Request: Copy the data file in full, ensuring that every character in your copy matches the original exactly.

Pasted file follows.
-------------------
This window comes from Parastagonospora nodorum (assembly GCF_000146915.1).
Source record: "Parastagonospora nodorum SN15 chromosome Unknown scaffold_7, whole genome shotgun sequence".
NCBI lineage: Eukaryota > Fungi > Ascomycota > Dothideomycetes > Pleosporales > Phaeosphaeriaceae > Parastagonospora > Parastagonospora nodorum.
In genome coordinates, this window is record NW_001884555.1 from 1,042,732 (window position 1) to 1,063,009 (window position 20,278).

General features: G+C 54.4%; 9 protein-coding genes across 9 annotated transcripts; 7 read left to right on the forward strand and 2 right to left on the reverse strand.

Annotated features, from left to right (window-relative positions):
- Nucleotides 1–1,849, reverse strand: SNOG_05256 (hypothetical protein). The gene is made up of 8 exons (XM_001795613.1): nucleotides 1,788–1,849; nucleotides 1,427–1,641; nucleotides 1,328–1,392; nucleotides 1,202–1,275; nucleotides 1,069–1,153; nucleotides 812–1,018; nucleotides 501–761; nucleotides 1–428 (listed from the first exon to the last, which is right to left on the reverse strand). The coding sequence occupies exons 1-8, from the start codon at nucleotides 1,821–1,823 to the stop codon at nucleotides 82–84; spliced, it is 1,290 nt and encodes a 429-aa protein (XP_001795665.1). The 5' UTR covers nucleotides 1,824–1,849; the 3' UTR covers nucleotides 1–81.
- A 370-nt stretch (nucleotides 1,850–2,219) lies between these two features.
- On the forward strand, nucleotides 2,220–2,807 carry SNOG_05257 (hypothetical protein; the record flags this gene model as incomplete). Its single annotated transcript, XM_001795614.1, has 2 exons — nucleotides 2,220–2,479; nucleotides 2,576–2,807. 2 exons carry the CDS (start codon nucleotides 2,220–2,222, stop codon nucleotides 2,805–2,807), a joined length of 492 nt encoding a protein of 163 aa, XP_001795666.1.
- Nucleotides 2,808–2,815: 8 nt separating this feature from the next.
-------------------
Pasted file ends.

This window comes from Parastagonospora nodorum (assembly GCF_000146915.1).
Source record: "Parastagonospora nodorum SN15 chromosome Unknown scaffold_7, whole genome shotgun sequence".
NCBI lineage: Eukaryota > Fungi > Ascomycota > Dothideomycetes > Pleosporales > Phaeosphaeriaceae > Parastagonospora > Parastagonospora nodorum.
In genome coordinates, this window is record NW_001884555.1 from 1,042,732 (window position 1) to 1,063,009 (window position 20,278).

General features: G+C 54.4%; 9 protein-coding genes across 9 annotated transcripts; 7 read left to right on the forward strand and 2 right to left on the reverse strand.

Annotated features, from left to right (window-relative positions):
- Nucleotides 1–1,849, reverse strand: SNOG_05256 (hypothetical protein). The gene is made up of 8 exons (XM_001795613.1): nucleotides 1,788–1,849; nucleotides 1,427–1,641; nucleotides 1,328–1,392; nucleotides 1,202–1,275; nucleotides 1,069–1,153; nucleotides 812–1,018; nucleotides 501–761; nucleotides 1–428 (listed from the first exon to the last, which is right to left on the reverse strand). The coding sequence occupies exons 1-8, from the start codon at nucleotides 1,821–1,823 to the stop codon at nucleotides 82–84; spliced, it is 1,290 nt and encodes a 429-aa protein (XP_001795665.1). The 5' UTR covers nucleotides 1,824–1,849; the 3' UTR covers nucleotides 1–81.
- A 370-nt stretch (nucleotides 1,850–2,219) lies between these two features.
- On the forward strand, nucleotides 2,220–2,807 carry SNOG_05257 (hypothetical protein; the record flags this gene model as incomplete). Its single annotated transcript, XM_001795614.1, has 2 exons — nucleotides 2,220–2,479; nucleotides 2,576–2,807. 2 exons carry the CDS (start codon nucleotides 2,220–2,222, stop codon nucleotides 2,805–2,807), a joined length of 492 nt encoding a protein of 163 aa, XP_001795666.1.
- Nucleotides 2,808–2,815: 8 nt separating this feature from the next.